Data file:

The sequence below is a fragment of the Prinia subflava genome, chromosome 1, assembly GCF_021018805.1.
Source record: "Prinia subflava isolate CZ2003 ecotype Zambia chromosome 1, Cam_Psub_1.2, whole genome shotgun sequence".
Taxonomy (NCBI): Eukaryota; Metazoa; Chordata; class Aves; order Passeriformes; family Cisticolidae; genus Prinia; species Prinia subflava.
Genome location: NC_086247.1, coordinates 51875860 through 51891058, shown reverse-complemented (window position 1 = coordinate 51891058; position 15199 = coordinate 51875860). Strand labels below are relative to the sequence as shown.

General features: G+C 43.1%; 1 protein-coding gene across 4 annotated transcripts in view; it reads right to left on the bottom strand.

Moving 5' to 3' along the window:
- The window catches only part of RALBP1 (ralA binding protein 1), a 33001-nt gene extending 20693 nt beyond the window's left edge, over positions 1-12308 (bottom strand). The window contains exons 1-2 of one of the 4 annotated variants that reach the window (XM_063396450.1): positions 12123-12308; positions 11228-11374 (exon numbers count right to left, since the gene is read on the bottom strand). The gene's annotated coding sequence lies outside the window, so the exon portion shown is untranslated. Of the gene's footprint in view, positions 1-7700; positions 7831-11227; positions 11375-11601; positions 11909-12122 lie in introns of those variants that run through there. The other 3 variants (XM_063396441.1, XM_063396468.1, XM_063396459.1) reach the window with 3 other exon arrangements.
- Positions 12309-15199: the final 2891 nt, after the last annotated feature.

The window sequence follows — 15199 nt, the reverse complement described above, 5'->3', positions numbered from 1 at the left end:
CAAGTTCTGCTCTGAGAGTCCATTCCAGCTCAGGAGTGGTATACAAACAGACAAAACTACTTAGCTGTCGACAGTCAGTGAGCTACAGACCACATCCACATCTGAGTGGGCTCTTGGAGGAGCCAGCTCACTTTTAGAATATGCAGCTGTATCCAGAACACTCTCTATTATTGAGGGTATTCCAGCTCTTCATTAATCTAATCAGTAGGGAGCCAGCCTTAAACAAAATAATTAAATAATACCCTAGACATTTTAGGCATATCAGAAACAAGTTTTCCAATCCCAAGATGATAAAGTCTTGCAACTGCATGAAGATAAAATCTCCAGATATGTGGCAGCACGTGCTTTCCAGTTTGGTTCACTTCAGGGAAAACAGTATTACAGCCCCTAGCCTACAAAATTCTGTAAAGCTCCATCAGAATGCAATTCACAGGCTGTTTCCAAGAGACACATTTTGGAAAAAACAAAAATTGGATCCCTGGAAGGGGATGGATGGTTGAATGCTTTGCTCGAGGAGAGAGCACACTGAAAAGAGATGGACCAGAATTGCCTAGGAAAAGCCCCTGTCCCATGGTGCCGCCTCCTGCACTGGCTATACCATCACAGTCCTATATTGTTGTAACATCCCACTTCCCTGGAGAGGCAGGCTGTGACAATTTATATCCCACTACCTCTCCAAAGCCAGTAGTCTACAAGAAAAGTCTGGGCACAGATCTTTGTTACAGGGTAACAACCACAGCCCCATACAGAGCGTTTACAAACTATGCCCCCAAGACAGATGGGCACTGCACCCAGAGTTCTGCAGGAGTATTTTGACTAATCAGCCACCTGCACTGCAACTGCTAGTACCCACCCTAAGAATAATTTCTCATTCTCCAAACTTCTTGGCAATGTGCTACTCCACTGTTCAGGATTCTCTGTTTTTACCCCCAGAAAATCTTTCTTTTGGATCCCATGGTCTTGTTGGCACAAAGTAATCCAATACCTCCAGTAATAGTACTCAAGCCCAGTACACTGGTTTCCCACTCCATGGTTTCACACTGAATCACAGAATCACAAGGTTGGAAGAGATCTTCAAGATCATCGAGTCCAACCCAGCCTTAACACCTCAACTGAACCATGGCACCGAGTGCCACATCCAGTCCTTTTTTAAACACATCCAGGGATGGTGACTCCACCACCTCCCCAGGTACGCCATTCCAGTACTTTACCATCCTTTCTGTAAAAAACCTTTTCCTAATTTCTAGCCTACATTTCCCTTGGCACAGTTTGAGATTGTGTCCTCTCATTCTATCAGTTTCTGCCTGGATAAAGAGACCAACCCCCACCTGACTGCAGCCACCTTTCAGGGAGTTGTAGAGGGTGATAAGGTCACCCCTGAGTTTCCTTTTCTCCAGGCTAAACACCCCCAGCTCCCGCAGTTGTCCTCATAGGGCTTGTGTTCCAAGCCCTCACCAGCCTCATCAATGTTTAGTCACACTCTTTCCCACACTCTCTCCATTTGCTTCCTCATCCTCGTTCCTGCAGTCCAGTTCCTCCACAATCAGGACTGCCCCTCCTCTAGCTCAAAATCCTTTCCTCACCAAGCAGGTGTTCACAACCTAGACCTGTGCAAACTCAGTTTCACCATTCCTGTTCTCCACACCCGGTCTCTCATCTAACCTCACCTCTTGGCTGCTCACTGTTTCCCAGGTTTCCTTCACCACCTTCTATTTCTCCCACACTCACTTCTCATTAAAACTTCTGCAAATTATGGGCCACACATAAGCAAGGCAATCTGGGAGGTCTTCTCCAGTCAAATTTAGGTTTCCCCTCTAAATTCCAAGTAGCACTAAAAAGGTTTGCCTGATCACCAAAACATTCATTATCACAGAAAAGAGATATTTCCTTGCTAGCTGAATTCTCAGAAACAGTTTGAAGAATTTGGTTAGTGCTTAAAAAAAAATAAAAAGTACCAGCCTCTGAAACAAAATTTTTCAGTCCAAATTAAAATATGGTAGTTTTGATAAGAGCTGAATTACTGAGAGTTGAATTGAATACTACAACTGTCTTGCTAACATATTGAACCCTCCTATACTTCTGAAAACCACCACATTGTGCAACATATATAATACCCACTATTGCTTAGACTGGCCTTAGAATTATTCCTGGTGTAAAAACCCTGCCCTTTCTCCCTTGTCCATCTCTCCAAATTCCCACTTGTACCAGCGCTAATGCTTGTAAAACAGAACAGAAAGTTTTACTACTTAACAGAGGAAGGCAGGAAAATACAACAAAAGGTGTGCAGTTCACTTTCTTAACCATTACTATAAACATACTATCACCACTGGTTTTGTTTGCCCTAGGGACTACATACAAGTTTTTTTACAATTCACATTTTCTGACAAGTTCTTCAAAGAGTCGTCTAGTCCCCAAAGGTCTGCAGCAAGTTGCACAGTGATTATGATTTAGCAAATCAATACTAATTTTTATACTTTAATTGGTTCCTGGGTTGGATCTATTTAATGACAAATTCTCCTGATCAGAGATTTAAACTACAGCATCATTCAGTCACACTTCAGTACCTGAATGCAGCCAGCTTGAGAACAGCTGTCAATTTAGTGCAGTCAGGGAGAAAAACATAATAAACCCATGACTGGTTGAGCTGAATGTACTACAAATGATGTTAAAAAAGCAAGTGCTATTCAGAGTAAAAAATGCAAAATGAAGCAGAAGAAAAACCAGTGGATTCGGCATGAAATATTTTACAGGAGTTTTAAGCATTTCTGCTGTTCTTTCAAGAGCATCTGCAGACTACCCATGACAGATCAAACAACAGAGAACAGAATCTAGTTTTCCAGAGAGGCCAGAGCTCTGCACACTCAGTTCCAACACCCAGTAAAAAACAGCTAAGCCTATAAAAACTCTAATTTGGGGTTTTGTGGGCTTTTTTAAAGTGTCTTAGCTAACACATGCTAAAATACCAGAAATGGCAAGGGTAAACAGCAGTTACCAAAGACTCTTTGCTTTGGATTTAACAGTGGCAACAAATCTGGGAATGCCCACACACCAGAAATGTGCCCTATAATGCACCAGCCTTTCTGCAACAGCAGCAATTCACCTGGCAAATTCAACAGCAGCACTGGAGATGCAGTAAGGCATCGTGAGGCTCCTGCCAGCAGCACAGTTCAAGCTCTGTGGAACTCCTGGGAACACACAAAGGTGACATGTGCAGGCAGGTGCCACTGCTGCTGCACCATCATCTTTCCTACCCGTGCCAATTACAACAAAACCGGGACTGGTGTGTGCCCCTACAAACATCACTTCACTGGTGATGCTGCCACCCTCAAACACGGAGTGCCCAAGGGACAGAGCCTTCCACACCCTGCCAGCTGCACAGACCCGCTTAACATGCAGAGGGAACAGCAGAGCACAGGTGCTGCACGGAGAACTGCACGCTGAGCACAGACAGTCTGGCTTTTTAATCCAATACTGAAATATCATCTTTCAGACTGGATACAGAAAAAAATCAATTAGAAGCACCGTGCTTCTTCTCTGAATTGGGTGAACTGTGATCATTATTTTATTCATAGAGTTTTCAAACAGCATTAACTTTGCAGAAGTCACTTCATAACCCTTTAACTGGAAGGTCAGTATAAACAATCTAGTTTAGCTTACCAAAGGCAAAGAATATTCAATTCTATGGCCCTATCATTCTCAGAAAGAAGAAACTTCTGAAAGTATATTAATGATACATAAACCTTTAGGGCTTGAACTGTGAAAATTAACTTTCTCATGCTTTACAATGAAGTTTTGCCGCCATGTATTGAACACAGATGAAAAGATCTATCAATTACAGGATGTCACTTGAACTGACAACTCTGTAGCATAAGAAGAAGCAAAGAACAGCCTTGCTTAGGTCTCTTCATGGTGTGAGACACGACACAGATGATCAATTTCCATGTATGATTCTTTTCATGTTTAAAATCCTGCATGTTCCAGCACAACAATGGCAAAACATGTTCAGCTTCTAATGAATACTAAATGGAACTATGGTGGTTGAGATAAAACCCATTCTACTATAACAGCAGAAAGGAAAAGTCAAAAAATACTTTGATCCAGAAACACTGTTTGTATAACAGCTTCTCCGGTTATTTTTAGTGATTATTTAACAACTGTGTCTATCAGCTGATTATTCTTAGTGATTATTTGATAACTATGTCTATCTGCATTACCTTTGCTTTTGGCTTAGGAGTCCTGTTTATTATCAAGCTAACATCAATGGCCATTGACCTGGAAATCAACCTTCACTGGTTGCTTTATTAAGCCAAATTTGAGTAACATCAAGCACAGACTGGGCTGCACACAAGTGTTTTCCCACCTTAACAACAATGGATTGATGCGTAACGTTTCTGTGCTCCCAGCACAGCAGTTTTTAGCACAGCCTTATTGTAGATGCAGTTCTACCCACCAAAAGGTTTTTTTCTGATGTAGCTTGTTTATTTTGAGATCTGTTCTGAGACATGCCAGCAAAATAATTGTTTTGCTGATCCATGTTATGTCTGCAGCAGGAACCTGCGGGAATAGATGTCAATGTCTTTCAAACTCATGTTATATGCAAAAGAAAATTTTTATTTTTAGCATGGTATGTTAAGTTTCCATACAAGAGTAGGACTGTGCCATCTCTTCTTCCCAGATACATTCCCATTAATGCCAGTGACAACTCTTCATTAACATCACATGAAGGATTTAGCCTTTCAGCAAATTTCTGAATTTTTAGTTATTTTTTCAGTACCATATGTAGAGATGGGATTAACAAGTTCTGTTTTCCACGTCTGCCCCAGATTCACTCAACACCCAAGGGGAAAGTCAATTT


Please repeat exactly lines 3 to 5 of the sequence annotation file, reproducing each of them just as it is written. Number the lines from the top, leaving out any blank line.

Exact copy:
Taxonomy (NCBI): Eukaryota; Metazoa; Chordata; class Aves; order Passeriformes; family Cisticolidae; genus Prinia; species Prinia subflava.
Genome location: NC_086247.1, coordinates 51875860 through 51891058, shown reverse-complemented (window position 1 = coordinate 51891058; position 15199 = coordinate 51875860). Strand labels below are relative to the sequence as shown.

General features: G+C 43.1%; 1 protein-coding gene across 4 annotated transcripts in view; it reads right to left on the bottom strand.